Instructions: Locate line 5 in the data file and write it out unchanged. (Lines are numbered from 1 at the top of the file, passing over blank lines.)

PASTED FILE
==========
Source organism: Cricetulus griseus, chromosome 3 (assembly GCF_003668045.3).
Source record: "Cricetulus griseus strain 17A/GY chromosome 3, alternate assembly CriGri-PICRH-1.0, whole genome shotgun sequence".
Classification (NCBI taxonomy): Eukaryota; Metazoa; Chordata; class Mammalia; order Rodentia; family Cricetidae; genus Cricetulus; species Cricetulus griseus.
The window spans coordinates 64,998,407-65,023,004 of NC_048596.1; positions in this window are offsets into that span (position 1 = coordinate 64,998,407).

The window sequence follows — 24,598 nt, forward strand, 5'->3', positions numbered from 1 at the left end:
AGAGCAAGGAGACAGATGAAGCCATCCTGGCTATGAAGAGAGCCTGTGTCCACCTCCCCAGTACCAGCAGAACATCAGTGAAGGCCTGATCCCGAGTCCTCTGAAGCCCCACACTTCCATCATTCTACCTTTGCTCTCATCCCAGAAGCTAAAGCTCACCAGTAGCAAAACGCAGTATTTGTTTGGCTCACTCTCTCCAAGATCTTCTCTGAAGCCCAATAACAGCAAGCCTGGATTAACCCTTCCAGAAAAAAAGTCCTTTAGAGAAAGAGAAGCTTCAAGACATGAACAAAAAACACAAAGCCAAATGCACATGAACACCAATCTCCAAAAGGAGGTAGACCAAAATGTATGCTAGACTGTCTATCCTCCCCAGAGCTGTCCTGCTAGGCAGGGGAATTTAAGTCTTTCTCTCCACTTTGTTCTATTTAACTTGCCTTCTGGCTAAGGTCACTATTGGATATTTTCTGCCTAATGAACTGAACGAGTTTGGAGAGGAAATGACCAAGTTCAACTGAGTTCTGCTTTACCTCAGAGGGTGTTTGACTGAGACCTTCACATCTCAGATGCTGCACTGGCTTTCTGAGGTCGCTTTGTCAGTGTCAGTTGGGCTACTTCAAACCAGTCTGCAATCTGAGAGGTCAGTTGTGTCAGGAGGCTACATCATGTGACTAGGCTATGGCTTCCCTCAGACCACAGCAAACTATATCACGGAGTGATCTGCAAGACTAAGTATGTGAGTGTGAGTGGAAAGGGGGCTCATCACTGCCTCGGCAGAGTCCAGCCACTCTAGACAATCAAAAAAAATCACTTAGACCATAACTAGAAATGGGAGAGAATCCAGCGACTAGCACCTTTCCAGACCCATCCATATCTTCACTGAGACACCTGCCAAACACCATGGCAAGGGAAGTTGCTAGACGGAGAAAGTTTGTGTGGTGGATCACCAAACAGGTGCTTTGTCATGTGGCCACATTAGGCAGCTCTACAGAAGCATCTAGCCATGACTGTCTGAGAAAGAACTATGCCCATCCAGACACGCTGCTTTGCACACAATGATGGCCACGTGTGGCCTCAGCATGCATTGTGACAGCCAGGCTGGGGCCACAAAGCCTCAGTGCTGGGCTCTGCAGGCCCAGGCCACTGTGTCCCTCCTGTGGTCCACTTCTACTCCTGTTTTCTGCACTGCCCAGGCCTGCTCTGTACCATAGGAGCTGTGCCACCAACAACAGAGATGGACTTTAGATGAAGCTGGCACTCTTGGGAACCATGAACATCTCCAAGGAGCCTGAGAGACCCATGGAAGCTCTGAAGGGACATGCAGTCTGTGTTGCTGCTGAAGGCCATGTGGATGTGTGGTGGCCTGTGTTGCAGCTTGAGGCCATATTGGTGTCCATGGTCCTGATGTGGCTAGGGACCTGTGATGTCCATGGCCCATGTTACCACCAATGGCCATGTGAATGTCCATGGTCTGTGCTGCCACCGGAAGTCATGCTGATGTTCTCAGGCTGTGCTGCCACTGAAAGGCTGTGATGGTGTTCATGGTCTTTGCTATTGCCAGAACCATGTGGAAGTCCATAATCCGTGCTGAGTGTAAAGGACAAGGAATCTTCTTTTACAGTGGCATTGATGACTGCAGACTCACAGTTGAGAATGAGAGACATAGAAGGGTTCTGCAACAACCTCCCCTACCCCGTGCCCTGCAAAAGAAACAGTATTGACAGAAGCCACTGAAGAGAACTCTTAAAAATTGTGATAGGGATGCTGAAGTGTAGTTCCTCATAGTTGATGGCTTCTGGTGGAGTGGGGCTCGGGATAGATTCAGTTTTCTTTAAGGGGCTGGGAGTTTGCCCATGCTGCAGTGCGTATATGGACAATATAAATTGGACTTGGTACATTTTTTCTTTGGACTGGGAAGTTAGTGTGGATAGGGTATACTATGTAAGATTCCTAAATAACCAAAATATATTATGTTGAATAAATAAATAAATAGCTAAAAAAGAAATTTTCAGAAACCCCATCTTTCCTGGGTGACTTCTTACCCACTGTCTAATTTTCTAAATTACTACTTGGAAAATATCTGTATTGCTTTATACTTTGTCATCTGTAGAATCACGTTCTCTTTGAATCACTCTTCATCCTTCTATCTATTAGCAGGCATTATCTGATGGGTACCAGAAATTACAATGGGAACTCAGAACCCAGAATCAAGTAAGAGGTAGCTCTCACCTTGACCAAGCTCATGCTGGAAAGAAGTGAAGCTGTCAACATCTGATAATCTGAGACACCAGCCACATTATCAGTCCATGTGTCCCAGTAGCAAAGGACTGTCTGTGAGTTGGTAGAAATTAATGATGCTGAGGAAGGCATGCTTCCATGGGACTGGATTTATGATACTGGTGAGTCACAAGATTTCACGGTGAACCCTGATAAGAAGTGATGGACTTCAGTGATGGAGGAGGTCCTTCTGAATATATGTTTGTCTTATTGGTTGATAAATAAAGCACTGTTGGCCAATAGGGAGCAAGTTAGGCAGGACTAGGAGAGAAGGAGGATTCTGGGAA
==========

The window sequence follows — 24,598 nt, forward strand, 5'->3', positions numbered from 1 at the left end: